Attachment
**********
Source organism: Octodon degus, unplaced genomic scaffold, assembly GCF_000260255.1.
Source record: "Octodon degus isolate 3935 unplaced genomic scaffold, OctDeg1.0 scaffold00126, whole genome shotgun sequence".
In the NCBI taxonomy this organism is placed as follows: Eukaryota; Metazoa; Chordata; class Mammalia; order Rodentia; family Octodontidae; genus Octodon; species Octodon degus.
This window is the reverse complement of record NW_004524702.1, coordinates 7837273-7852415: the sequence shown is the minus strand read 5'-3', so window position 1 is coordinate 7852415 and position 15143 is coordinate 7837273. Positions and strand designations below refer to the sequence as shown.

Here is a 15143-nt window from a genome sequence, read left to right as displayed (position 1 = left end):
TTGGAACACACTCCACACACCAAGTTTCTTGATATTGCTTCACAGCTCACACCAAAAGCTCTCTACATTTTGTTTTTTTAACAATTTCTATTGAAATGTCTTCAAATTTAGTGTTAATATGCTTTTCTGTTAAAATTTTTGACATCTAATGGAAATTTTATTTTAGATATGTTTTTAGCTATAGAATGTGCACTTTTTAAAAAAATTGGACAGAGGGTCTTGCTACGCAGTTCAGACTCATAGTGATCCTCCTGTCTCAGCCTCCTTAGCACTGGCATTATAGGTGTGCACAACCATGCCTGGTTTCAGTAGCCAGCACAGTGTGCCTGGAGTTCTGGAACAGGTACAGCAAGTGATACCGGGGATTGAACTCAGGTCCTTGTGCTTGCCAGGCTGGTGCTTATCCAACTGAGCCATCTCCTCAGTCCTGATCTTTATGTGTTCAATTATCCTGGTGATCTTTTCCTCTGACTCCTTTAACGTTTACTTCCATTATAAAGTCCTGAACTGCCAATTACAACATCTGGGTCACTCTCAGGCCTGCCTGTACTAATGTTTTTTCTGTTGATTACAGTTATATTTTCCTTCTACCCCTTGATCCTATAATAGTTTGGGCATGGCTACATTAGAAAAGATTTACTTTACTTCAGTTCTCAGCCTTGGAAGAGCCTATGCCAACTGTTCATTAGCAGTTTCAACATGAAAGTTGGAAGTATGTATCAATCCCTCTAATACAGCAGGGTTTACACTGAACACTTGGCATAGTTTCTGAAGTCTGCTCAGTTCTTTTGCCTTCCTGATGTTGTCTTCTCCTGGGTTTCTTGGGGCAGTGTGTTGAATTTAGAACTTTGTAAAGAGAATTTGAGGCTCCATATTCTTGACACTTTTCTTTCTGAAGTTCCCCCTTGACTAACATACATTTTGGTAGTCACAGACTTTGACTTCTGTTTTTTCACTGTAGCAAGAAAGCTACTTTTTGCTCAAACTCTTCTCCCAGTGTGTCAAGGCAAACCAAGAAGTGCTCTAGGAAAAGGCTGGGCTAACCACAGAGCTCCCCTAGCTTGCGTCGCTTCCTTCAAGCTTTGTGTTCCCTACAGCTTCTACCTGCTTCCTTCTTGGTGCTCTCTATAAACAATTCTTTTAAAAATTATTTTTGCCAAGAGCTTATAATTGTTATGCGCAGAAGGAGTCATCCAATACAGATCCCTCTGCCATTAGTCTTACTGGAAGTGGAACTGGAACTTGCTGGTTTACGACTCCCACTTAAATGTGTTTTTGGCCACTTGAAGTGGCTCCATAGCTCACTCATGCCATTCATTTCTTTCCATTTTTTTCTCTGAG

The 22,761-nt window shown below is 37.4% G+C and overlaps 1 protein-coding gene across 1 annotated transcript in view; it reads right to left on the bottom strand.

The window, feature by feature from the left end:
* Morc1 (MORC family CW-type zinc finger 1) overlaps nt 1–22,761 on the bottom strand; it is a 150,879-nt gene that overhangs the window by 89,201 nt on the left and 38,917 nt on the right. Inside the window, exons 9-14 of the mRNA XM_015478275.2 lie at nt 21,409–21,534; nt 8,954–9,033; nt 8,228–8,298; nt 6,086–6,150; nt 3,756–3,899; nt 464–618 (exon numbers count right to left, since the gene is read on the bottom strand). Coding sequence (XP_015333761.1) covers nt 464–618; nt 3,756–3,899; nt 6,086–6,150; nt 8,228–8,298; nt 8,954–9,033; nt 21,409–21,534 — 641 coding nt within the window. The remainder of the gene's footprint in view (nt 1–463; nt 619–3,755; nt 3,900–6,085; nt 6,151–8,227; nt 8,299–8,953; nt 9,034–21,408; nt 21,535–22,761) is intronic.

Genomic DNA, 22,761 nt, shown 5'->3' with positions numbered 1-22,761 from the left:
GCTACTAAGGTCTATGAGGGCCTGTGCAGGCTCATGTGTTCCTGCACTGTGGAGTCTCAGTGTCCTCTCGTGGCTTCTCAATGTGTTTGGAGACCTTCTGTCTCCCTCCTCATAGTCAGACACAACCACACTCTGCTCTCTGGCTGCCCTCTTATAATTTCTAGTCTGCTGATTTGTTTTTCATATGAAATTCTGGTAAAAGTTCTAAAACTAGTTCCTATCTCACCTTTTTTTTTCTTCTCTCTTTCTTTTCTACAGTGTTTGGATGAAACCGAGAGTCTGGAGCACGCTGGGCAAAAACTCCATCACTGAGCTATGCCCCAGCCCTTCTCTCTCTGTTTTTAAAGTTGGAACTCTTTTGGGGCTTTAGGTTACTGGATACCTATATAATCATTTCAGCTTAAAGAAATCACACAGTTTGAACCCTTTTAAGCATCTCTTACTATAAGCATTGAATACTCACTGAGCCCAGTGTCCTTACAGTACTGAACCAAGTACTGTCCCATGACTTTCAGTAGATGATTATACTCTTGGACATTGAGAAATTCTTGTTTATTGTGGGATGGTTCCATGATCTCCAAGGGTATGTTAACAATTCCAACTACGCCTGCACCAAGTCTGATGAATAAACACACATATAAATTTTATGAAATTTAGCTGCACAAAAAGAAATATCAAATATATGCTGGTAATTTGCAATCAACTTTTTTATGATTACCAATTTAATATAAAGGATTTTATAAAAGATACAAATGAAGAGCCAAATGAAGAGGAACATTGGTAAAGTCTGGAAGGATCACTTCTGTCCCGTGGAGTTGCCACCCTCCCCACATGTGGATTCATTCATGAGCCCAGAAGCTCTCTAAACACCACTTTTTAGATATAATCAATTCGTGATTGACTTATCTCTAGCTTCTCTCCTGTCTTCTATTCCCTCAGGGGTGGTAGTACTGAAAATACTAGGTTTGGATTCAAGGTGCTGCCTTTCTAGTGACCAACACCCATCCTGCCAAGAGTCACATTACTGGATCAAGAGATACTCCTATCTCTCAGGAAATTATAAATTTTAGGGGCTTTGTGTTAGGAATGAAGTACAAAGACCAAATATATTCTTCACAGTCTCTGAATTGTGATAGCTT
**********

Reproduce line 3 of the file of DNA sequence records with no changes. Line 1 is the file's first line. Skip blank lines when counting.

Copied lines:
In the NCBI taxonomy this organism is placed as follows: Eukaryota; Metazoa; Chordata; class Mammalia; order Rodentia; family Octodontidae; genus Octodon; species Octodon degus.